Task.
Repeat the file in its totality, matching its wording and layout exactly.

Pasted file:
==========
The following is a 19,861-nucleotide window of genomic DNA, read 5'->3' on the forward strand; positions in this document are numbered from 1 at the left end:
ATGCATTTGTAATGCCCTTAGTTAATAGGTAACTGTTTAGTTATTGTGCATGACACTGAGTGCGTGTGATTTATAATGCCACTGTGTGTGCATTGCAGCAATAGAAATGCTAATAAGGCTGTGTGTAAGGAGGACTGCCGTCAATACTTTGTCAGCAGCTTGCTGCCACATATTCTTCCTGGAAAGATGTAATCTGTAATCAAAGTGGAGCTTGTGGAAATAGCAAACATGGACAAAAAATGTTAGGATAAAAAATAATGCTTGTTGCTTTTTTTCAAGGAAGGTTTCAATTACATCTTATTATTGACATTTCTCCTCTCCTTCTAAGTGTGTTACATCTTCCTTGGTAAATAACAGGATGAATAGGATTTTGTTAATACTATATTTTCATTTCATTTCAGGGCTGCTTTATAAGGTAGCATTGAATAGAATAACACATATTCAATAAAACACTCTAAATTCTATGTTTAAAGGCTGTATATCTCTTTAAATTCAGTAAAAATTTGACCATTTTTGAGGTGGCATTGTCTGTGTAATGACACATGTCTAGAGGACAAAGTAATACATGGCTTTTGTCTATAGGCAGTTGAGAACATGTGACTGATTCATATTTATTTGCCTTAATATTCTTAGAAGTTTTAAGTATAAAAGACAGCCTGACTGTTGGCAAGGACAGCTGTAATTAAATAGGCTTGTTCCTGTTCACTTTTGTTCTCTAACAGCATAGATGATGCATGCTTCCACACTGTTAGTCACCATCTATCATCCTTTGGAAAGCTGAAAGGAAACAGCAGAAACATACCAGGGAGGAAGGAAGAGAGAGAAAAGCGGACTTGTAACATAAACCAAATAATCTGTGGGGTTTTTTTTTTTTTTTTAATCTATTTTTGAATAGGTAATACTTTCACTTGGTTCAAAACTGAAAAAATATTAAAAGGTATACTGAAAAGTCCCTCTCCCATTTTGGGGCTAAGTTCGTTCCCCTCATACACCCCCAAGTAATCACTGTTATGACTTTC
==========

The following is a 19,861-nucleotide window of genomic DNA, read 5'->3' on the forward strand; positions in this document are numbered from 1 at the left end:
ATGCATTTGTAATGCCCTTAGTTAATAGGTAACTGTTTAGTTATTGTGCATGACACTGAGTGCGTGTGATTTATAATGCCACTGTGTGTGCATTGCAGCAATAGAAATGCTAATAAGGCTGTGTGTAAGGAGGACTGCCGTCAATACTTTGTCAGCAGCTTGCTGCCACATATTCTTCCTGGAAAGATGTAATCTGTAATCAAAGTGGAGCTTGTGGAAATAGCAAACATGGACAAAAAATGTTAGGATAAAAAATAATGCTTGTTGCTTTTTTTCAAGGAAGGTTTCAATTACATCTTATTATTGACATTTCTCCTCTCCTTCTAAGTGTGTTACATCTTCCTTGGTAAATAACAGGATGAATAGGATTTTGTTAATACTATATTTTCATTTCATTTCAGGGCTGCTTTATAAGGTAGCATTGAATAGAATAACACATATTCAATAAAACACTCTAAATTCTATGTTTAAAGGCTGTATATCTCTTTAAATTCAGTAAAAATTTGACCATTTTTGAGGTGGCATTGTCTGTGTAATGACACATGTCTAGAGGACAAAGTAATACATGGCTTTTGTCTATAGGCAGTTGAGAACATGTGACTGATTCATATTTATTTGCCTTAATATTCTTAGAAGTTTTAAGTATAAAAGACAGCCTGACTGTTGGCAAGGACAGCTGTAATTAAATAGGCTTGTTCCTGTTCACTTTTGTTCTCTAACAGCATAGATGATGCATGCTTCCACACTGTTAGTCACCATCTATCATCCTTTGGAAAGCTGAAAGGAAACAGCAGAAACATACCAGGGAGGAAGGAAGAGAGAGAAAAGCGGACTTGTAACATAAACCAAATAATCTGTGGGGTTTTTTTTTTTTTTTTAATCTATTTTTGAATAGGTAATACTTTCACTTGGTTCAAAACTGAAAAAATATTAAAAGGTATACTGAAAAGTCCCTCTCCCATTTTGGGGCTAAGTTCGTTCCCCTCATACACCCCCAAGTAATCACTGTTATGACTTTC